1. A bicycle chainring of a bicycle crankset for engagement with a drive chain, comprising:

a plurality of teeth extending from a periphery of the chainring wherein roots of the plurality of teeth are disposed adjacent the periphery of the chainring;

the plurality of teeth including a first group of teeth and a second group of teeth, each of the first group of teeth wider than each of the second group of teeth; and

at least some of the second group of teeth arranged alternatingly and adjacently between the first group of teeth,

wherein the drive chain is a roller drive chain including alternating outer and inner chain links de-fining outer and inner link spaces, respectively;

wherein each of the first group of teeth is sized and shaped to fit within one of the outer link spaces and each of the second group of teeth is sized and shaped to fit within one of the inner link spaces; and

wherein a maximum axial width about halfway between a root circle and a top land of the first group of teeth fills at least 80 percent of an axial distance defined by the outer link spaces.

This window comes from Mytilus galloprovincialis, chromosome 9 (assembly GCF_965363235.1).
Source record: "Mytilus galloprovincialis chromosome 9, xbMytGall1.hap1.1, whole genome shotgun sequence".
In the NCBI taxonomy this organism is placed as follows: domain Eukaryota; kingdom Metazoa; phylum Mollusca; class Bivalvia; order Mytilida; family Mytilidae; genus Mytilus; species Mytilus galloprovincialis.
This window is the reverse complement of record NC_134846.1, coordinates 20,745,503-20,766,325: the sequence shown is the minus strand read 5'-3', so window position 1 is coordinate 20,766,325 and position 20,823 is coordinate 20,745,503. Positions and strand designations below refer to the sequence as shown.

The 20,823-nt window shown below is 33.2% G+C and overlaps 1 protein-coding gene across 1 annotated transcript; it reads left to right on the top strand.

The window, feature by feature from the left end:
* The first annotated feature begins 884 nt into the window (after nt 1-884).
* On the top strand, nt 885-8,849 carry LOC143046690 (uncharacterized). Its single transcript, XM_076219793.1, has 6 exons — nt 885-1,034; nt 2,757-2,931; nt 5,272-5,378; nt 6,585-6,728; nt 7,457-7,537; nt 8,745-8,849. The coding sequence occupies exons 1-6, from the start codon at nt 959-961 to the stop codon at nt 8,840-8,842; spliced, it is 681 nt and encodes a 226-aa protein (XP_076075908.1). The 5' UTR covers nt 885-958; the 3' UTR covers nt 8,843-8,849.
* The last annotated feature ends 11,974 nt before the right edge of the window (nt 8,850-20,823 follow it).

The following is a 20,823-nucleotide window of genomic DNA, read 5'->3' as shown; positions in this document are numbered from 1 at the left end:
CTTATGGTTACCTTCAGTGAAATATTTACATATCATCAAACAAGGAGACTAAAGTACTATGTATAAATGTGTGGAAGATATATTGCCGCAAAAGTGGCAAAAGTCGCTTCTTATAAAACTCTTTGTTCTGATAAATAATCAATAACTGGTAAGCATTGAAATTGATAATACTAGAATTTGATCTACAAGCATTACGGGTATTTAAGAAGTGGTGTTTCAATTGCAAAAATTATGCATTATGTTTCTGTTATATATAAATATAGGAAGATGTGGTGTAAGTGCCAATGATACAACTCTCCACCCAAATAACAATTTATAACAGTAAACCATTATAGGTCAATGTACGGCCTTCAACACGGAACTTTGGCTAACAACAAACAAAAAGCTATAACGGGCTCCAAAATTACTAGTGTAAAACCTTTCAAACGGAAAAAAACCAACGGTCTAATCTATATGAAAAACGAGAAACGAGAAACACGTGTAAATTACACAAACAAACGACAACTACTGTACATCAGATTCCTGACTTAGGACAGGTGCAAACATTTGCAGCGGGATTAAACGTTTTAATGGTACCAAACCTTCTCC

’250 patent col. 6 l. 50–col. 7 l. 4.

SRAM asserted the ’250 patent, along with its parent, U.S. Patent 9,182,027 (the “’027 patent”), against Fox Factory and its subsidiary, Race Face Performance Products, in the United States District Court for the Northern District of Illinois. See SRAM, LLC v. Race Face Performance Prods., No. 1-15-cv-11362 (N.D. Ill. Dec. 17, 2015), ECF No. 1; SRAM, LLC v. Race Face Performance Prods., No. 1-16-cv-05262 (N.D. Ill. Dec. 17, 2015), ECF No. 1. The ’027 patent also claims a bicycle chainring where every other tooth is widened, but the claims do not specify the degree to which these teeth are widened, and they also require the teeth to be offset.

Fox Factory petitioned for inter partes review of the ’250 and ’027 patents on the ground of obviousness. In the ’250 patent IPR, Fox Factory cited a Japanese patent publication, JP S56-42489 (“Shimano”), and U.S. Patent 3,375,022 (“Hattan”). Shimano was laid open in 1981 and teaches a bicycle chainring with widened teeth to fit into the outer chain links of a conventional roller chain. J.A. 951–52. Hattan describes an elliptical chainring and discloses that the chainring's teeth should fill between 74.6% and 96% of the inner chain link space. Id. col. 7 ll. 52–65. Fox Factory contended that the ’250 patent claims would have been obvious because a skilled artisan would have seen the utility in designing a chainring with widened teeth to improve chain retention, as taught by Shimano, and he would have looked to Hattan's teaching that the chainring teeth should fill between 74.6% and 96% of the chain link space.